Gibe III Dam

What is affected
Type of violation Forced eviction
Date 01 July 2006
Region AFA [ Africa anglophone ]
Country Ethiopia
Location Lower Omo River area

Affected persons

Total 100000
Men 0
Women 0
Children 0
Proposed solution
Details Gibe III Dam factsheet-International Rivers.pdf
Forced eviction

Duty holder(s) /responsible party(ies)

Brief narrative

The Lower Omo River in south west Ethiopia is home to eight different tribes whose population is about 200,000. They have lived there for centuries. However the future of these tribes lies in the balance. A massive hydro-electric dam, Gibe III, is under construction on the Omo. When completed it will destroy a fragile environment and the livelihoods of the tribes, which are closely linked to the river and its annual flood. Salini Costruttori, an Italian company, started construction work on the Gibe III dam at the end of 2006, and has already built a third of it. Soon, both the African Development Bank and the Italian government will decide whether to fund the dam project as requested by the Ethiopian government. Survival and various regional and international organisations believe that the Gibe III Dam will have catastrophic consequences for the tribes of the Omo River, who already live close to the margins of life in this dry and challenging area. The Lower Omo Valley is a spectacularly beautiful area with diverse ecosystems including grasslands, volcanic outcrops, and one of the few remaining ‘pristine’ riverine forests in semi-arid Africa which supports a wide variety of wildlife. The Bodi (Me’en), Daasanach, Kara (or Karo), Kwegu (or Muguji), Mursi and Nyangatom live along the Omo and depend on it for their livelihood, having developed complex socio-economic and ecological practices intricately adapted to the harsh and often unpredictable conditions of the region’s semi-arid climate. During the dry part of the year, when the water table drops, the Nyangatom, Mursi and other tribes of the area dig deep holes in river beds to water their cattle and to get drinking water. The annual flooding of the Omo River feeds the rich biodiversity of the region and guarantees the food security of the tribes especially as rainfall is low and erratic. They depend on it to practice ‘flood retreat cultivation’ using the rich silt left along the river banks by the slowly receding waters.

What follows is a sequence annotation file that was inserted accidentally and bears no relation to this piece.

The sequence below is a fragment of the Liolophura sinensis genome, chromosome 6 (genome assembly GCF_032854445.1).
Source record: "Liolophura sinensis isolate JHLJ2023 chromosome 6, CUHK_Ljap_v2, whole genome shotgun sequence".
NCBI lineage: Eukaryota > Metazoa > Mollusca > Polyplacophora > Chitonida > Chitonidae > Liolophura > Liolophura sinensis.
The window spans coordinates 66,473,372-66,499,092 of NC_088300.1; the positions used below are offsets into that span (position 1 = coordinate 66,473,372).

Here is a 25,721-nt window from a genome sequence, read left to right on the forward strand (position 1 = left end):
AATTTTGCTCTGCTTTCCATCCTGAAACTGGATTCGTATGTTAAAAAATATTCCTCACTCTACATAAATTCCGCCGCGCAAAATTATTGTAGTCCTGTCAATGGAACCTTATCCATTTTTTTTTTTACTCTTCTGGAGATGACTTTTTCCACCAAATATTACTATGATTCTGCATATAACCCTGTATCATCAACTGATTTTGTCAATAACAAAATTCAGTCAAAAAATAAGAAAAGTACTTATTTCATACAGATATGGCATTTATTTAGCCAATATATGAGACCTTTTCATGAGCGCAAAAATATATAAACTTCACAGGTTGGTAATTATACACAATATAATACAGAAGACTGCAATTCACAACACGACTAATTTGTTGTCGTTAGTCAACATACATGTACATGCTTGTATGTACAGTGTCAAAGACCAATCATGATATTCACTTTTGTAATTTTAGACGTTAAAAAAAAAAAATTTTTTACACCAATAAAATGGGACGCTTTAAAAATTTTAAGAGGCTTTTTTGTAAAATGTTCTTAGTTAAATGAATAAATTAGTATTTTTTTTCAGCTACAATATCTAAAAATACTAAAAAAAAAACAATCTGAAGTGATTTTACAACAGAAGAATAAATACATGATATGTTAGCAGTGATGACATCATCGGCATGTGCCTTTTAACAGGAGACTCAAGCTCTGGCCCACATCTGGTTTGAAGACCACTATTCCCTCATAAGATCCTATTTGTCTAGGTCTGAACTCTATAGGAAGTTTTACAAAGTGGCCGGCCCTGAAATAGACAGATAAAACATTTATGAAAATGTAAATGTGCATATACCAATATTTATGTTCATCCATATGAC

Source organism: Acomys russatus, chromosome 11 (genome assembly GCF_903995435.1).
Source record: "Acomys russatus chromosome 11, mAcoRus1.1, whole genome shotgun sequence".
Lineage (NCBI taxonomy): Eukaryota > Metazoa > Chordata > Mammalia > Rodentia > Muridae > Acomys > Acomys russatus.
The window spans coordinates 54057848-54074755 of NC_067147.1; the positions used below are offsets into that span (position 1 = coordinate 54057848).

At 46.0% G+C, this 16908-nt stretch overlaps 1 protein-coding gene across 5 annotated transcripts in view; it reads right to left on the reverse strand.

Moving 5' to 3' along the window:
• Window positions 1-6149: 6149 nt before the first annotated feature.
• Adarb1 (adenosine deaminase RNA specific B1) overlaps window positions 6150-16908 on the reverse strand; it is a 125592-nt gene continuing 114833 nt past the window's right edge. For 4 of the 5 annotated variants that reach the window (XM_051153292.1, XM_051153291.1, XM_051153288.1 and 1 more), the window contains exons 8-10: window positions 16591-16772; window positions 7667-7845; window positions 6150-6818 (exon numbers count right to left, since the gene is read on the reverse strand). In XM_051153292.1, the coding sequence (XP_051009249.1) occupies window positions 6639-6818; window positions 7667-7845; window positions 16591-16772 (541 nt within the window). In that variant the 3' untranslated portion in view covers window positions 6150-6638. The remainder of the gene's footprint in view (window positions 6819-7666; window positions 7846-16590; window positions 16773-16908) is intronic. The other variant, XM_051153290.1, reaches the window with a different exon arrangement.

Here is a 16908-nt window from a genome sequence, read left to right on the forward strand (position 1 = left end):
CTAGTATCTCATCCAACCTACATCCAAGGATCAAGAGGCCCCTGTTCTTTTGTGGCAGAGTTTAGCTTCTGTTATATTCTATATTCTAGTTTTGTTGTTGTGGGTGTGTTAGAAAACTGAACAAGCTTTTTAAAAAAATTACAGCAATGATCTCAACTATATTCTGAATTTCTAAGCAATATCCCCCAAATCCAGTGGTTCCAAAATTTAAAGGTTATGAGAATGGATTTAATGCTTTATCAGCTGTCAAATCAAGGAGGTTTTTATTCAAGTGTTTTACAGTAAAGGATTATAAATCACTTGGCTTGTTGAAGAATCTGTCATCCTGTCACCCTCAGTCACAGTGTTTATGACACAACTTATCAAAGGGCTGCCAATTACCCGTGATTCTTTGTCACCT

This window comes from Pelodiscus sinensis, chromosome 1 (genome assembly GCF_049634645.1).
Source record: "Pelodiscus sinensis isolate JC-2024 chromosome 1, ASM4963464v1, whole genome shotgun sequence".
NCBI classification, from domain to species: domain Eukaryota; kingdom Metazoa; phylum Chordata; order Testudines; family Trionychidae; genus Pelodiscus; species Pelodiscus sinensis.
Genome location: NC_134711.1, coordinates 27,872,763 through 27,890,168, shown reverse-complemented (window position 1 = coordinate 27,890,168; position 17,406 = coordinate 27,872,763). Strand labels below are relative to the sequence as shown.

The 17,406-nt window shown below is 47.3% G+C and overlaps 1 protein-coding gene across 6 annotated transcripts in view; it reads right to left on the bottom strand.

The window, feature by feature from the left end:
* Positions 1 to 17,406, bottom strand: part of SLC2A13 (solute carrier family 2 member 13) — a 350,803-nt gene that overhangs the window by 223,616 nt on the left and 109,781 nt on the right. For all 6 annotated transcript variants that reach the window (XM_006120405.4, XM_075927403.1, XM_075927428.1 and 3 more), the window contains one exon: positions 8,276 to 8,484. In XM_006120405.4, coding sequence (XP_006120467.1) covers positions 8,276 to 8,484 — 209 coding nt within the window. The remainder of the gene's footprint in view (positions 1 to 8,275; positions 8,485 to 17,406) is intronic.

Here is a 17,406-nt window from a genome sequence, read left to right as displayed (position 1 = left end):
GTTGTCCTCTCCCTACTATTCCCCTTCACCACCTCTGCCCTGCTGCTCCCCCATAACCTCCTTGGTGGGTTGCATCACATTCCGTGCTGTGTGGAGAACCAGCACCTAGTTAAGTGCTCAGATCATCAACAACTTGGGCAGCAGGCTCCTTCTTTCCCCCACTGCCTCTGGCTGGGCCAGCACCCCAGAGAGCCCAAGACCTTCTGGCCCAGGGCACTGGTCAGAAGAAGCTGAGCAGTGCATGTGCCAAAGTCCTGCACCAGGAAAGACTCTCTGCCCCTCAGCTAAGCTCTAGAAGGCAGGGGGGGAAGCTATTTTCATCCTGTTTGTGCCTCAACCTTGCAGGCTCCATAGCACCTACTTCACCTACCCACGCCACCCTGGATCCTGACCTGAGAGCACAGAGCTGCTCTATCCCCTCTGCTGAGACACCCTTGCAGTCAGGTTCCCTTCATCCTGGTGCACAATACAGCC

They also practice rainfed, shifting cultivation growing sorghum, maize and beans on the flood plains. Some tribes, particularly the Kwegu, hunt game and fish. Cattle, goats and sheep are vital to most tribes’ livelihood producing blood, milk, meat and hides. Cattle are highly valued and used in payment for bride wealth. They are an important defence against starvation when rains and crops fail. In certain seasons families travel to temporary camps to provide new grazing for herds, surviving on milk and blood from their cattle. The Bodi sing poems to favourite cattle. Other peoples, such as the Hamar, Chai and Turkana, live further from the river but a network of inter-ethnic alliances means that they too can access the flood plains, especially in times of scarcity. Despite this co-operation there are periodic conflicts as people compete for natural resources. As the government has taken over more and more tribal land, competition for scarce resources has intensified. The introduction of firearms has made inter-ethnic fighting more dangerous. For years the tribes of the Lower Omo Valley have suffered from the progressive loss of access to and control of their lands. Two national parks were set up in the 1960s and 1970s where they are excluded from managing the resources. Tourists can go on safari and hunt for game on tribal lands yet the tribal peoples themselves are banned from hunting. This has resulted in increased malnutrition. In the 1980s, part of their territory was turned into a state-run irrigated farm and recently the government has begun leasing out huge tracts of tribal land to foreign companies and governments so that they grow cash crops including biofuels. The tribal peoples who have been using the land for generations to grow their own subsistence crops and to graze their livestock, have had no say in the matter. Although the Ethiopian Constitution guarantees tribal peoples the right

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